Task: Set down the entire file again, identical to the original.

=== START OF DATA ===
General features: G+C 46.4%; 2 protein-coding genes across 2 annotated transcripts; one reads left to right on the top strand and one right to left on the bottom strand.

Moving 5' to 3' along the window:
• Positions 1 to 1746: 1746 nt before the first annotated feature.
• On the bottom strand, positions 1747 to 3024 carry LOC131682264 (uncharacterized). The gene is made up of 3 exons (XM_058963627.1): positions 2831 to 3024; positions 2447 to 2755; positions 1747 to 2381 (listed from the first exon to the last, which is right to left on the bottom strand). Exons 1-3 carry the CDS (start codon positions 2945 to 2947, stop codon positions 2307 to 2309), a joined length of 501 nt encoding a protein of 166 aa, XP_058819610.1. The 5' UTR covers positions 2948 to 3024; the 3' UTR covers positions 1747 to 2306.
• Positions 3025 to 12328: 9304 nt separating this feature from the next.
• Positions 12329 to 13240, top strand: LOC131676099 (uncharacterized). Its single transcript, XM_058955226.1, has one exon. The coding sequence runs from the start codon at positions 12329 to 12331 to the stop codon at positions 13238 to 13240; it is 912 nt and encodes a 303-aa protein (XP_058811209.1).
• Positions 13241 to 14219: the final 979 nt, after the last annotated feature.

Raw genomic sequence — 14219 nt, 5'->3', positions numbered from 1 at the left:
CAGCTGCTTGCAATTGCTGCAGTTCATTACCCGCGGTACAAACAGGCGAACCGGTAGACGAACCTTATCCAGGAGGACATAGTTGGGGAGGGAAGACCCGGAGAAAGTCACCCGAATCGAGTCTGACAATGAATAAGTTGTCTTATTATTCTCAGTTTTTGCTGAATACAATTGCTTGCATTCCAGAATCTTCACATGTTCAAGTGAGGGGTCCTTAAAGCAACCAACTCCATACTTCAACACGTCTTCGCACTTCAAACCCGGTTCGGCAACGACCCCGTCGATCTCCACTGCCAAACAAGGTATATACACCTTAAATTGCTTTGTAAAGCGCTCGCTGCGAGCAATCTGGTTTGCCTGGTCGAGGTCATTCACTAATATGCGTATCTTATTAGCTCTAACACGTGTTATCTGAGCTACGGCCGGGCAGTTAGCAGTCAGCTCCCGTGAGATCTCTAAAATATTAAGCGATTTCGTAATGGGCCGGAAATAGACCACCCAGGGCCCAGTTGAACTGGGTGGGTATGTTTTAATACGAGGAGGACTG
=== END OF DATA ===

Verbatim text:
General features: G+C 46.4%; 2 protein-coding genes across 2 annotated transcripts; one reads left to right on the top strand and one right to left on the bottom strand.

Moving 5' to 3' along the window:
• Positions 1 to 1746: 1746 nt before the first annotated feature.
• On the bottom strand, positions 1747 to 3024 carry LOC131682264 (uncharacterized). The gene is made up of 3 exons (XM_058963627.1): positions 2831 to 3024; positions 2447 to 2755; positions 1747 to 2381 (listed from the first exon to the last, which is right to left on the bottom strand). Exons 1-3 carry the CDS (start codon positions 2945 to 2947, stop codon positions 2307 to 2309), a joined length of 501 nt encoding a protein of 166 aa, XP_058819610.1. The 5' UTR covers positions 2948 to 3024; the 3' UTR covers positions 1747 to 2306.
• Positions 3025 to 12328: 9304 nt separating this feature from the next.
• Positions 12329 to 13240, top strand: LOC131676099 (uncharacterized). Its single transcript, XM_058955226.1, has one exon. The coding sequence runs from the start codon at positions 12329 to 12331 to the stop codon at positions 13238 to 13240; it is 912 nt and encodes a 303-aa protein (XP_058811209.1).
• Positions 13241 to 14219: the final 979 nt, after the last annotated feature.

Raw genomic sequence — 14219 nt, 5'->3', positions numbered from 1 at the left:
CAGCTGCTTGCAATTGCTGCAGTTCATTACCCGCGGTACAAACAGGCGAACCGGTAGACGAACCTTATCCAGGAGGACATAGTTGGGGAGGGAAGACCCGGAGAAAGTCACCCGAATCGAGTCTGACAATGAATAAGTTGTCTTATTATTCTCAGTTTTTGCTGAATACAATTGCTTGCATTCCAGAATCTTCACATGTTCAAGTGAGGGGTCCTTAAAGCAACCAACTCCATACTTCAACACGTCTTCGCACTTCAAACCCGGTTCGGCAACGACCCCGTCGATCTCCACTGCCAAACAAGGTATATACACCTTAAATTGCTTTGTAAAGCGCTCGCTGCGAGCAATCTGGTTTGCCTGGTCGAGGTCATTCACTAATATGCGTATCTTATTAGCTCTAACACGTGTTATCTGAGCTACGGCCGGGCAGTTAGCAGTCAGCTCCCGTGAGATCTCTAAAATATTAAGCGATTTCGTAATGGGCCGGAAATAGACCACCCAGGGCCCAGTTGAACTGGGTGGGTATGTTTTAATACGAGGAGGACTG